Written for The Wonderful World of Dance
13 March 2015, Richmix
“Having attended a few of Yakira’s classes, it is exciting to see her vocabulary on stage.”
Israeli born choreographer, Hagit Yakira, brings …in the middle of you back to London as part of the company’s 2015 tour, in a sold out performance at Richmix.
The piece started its journey in 2013 and delivers a poignant message of persevering through troubling times in a fun and uplifting expression of life through dance.
Yakira’s quintet is on the cusp of soaring with success after finding their way out of muddling slumps, emerging out of a hot mess. The five, charming dancers interact in pathways that wriggle through the space.
…in the middle of you is plain and simple, with no added extras. It is a dance with no fancy frills of extravagant lights, set and costume. The production is easily transferable, only needing a clean space, displaying how a great piece can be produced with the dancers’ energy being enough to make for an enjoyable hour of contemporary dance.
Mariana Camelot skims around the floor fluidly, interrupted briefly by Kiraly Saint-Claire who jumps in and spins her effortlessly like a Catherine wheel. Calm, bohemian flashes like this picked up the often monotonous rhythms that the dancers succumb to. These instances are complimented by David Leahy’s folk sounds that ends this intimate piece on a high.
Exploding into contagiously raucous laughter the dancers pace, before this wanes into yet more floor work. …in the middle of you becomes slightly predictive and repetitive, in unison phrases that build from one to five dancers. This contrasts with the lively and uncertain games where the dancers catch and lift each other.
Having attended a few of Yakira’s classes it is exciting to see her vocabulary on stage. Experiencing her direction and motivation to push your body to knackering extremes, I was able to understand how the dancers kept moving with increasing speed.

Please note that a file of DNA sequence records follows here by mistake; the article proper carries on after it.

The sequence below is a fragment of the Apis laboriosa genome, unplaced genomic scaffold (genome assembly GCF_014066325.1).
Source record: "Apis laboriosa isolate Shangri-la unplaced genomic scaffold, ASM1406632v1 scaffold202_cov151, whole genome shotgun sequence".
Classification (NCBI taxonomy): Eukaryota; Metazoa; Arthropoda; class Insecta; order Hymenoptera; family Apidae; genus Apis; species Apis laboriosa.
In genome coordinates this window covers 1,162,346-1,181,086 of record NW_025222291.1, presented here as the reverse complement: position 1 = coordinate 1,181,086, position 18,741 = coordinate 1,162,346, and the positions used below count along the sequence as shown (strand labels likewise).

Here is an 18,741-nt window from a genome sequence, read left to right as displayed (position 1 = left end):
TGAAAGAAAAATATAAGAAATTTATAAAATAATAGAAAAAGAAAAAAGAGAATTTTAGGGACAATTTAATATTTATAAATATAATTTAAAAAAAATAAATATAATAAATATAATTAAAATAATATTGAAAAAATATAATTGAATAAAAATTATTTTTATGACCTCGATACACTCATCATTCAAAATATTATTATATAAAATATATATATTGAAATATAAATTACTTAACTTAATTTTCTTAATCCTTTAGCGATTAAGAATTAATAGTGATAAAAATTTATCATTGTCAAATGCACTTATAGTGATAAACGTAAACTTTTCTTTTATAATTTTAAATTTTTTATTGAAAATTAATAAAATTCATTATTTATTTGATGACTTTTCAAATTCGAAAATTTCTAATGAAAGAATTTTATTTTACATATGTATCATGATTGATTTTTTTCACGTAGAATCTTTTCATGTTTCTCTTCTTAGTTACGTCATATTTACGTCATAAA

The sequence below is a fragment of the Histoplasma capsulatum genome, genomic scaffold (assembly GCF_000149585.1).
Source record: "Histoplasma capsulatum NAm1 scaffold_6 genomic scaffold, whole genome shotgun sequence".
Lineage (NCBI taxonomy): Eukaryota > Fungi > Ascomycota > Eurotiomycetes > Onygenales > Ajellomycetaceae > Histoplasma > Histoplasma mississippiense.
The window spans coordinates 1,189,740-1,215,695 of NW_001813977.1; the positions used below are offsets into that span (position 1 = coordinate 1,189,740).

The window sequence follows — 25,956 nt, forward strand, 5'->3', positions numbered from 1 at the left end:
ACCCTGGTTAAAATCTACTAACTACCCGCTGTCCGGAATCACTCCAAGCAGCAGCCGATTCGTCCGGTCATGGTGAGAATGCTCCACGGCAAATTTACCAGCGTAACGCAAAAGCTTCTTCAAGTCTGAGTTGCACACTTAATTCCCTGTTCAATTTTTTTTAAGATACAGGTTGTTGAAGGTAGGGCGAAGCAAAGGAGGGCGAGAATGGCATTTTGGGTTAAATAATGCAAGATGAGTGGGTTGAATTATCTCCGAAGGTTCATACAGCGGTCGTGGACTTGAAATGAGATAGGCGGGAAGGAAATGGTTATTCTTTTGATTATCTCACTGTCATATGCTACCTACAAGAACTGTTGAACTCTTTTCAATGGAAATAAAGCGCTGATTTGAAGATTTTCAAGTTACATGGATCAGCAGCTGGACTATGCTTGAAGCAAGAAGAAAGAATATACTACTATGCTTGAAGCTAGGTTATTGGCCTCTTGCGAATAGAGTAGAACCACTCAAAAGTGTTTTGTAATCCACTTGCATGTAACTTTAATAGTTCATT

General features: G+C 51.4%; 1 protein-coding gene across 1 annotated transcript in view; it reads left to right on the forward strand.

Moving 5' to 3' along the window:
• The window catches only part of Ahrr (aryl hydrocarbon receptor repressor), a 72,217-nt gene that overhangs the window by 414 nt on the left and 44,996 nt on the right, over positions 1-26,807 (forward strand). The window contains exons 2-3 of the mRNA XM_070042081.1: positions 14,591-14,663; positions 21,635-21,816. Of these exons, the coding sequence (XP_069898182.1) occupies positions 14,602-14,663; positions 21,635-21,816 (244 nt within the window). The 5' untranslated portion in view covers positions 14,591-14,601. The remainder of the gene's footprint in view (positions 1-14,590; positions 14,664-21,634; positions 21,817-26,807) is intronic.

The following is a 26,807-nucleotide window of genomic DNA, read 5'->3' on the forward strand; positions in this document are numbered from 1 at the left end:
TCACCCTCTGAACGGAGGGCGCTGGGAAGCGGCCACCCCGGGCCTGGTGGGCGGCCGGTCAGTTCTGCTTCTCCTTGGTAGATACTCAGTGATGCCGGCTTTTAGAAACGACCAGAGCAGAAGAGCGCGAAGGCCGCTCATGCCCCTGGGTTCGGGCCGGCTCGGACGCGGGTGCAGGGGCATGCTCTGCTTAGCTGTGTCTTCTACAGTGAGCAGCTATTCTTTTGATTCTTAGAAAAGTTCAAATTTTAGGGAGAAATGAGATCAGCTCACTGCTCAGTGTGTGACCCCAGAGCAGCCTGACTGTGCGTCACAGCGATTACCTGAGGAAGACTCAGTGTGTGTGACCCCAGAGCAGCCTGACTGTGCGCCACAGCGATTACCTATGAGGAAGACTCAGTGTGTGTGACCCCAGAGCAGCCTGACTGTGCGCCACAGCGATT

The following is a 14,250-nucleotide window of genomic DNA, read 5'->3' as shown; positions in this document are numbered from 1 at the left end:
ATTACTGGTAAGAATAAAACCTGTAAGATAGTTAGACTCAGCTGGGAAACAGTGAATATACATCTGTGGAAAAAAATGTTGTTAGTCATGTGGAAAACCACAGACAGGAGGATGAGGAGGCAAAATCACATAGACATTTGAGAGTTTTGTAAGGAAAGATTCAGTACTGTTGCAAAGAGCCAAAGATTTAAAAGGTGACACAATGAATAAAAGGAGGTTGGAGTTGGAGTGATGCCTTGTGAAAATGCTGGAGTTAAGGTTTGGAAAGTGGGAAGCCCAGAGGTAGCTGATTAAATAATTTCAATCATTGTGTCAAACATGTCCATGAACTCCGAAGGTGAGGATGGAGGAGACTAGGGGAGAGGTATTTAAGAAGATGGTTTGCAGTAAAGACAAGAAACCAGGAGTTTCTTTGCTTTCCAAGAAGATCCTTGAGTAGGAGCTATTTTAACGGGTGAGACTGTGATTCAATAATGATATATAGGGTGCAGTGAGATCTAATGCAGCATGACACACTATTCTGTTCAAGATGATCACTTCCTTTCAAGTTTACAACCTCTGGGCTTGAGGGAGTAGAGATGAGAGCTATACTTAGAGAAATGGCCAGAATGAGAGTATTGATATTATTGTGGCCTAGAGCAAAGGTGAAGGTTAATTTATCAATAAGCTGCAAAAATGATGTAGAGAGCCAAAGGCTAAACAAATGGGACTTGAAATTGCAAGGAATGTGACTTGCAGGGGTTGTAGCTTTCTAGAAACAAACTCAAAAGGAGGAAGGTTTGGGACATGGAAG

The three male dancers play a game of Twister with clothes, manipulated by Sophie Arstall’s story of continuously running, whilst Camelot teases the men by moving the clothes to divert their next steps. Yakira has clearly developed an experiential approach to movement that uses improvisation techniques to stimulate raw responses from her dancers.
As part of Yakira’s tour she is inviting you to contribute to the piece, enriching it by offering your own stories, photos, images, songs and thoughts on what ‘being in the middle’ means to you. The collection of stories will help the company develop the piece and will follow the tour as a foyer installation. Allowing her work to stay in an evolving cycle of change is a fantastic example of a choreographer constantly trying to challenge their choreography.
Yakira provides an uplifting piece, with openness that encourages an engagement from audience members and keeps you involved in her choreographic process.
19/03/2015 Laban Theatre, London
24/04/2015 Wakefield College, West Yorkshire
26/03/2015 Circomedia, Bristol
16/05/2014 Performance Hub, Walsall
16/06/2015 The Exeter Phoenix, Exeter